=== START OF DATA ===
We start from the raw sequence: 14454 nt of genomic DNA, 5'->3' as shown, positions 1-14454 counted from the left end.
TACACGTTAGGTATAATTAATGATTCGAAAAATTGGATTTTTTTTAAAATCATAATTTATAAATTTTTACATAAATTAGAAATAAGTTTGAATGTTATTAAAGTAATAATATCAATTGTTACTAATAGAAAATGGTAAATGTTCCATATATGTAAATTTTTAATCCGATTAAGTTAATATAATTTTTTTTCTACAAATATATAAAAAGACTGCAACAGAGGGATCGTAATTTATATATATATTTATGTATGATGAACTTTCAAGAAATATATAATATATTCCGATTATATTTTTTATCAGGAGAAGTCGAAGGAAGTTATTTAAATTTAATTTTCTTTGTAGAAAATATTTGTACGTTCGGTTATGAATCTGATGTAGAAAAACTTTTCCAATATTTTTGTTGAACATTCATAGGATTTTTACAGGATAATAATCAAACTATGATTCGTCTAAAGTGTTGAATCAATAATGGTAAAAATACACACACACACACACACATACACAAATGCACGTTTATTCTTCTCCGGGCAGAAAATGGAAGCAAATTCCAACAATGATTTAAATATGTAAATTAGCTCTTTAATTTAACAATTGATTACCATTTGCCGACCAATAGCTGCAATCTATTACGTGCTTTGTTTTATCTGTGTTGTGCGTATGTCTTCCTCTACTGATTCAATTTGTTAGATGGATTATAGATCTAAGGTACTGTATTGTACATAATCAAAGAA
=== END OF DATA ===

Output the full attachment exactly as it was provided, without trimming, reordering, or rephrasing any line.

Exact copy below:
We start from the raw sequence: 14454 nt of genomic DNA, 5'->3' as shown, positions 1-14454 counted from the left end.
TACACGTTAGGTATAATTAATGATTCGAAAAATTGGATTTTTTTTAAAATCATAATTTATAAATTTTTACATAAATTAGAAATAAGTTTGAATGTTATTAAAGTAATAATATCAATTGTTACTAATAGAAAATGGTAAATGTTCCATATATGTAAATTTTTAATCCGATTAAGTTAATATAATTTTTTTTCTACAAATATATAAAAAGACTGCAACAGAGGGATCGTAATTTATATATATATTTATGTATGATGAACTTTCAAGAAATATATAATATATTCCGATTATATTTTTTATCAGGAGAAGTCGAAGGAAGTTATTTAAATTTAATTTTCTTTGTAGAAAATATTTGTACGTTCGGTTATGAATCTGATGTAGAAAAACTTTTCCAATATTTTTGTTGAACATTCATAGGATTTTTACAGGATAATAATCAAACTATGATTCGTCTAAAGTGTTGAATCAATAATGGTAAAAATACACACACACACACACACATACACAAATGCACGTTTATTCTTCTCCGGGCAGAAAATGGAAGCAAATTCCAACAATGATTTAAATATGTAAATTAGCTCTTTAATTTAACAATTGATTACCATTTGCCGACCAATAGCTGCAATCTATTACGTGCTTTGTTTTATCTGTGTTGTGCGTATGTCTTCCTCTACTGATTCAATTTGTTAGATGGATTATAGATCTAAGGTACTGTATTGTACATAATCAAAGAA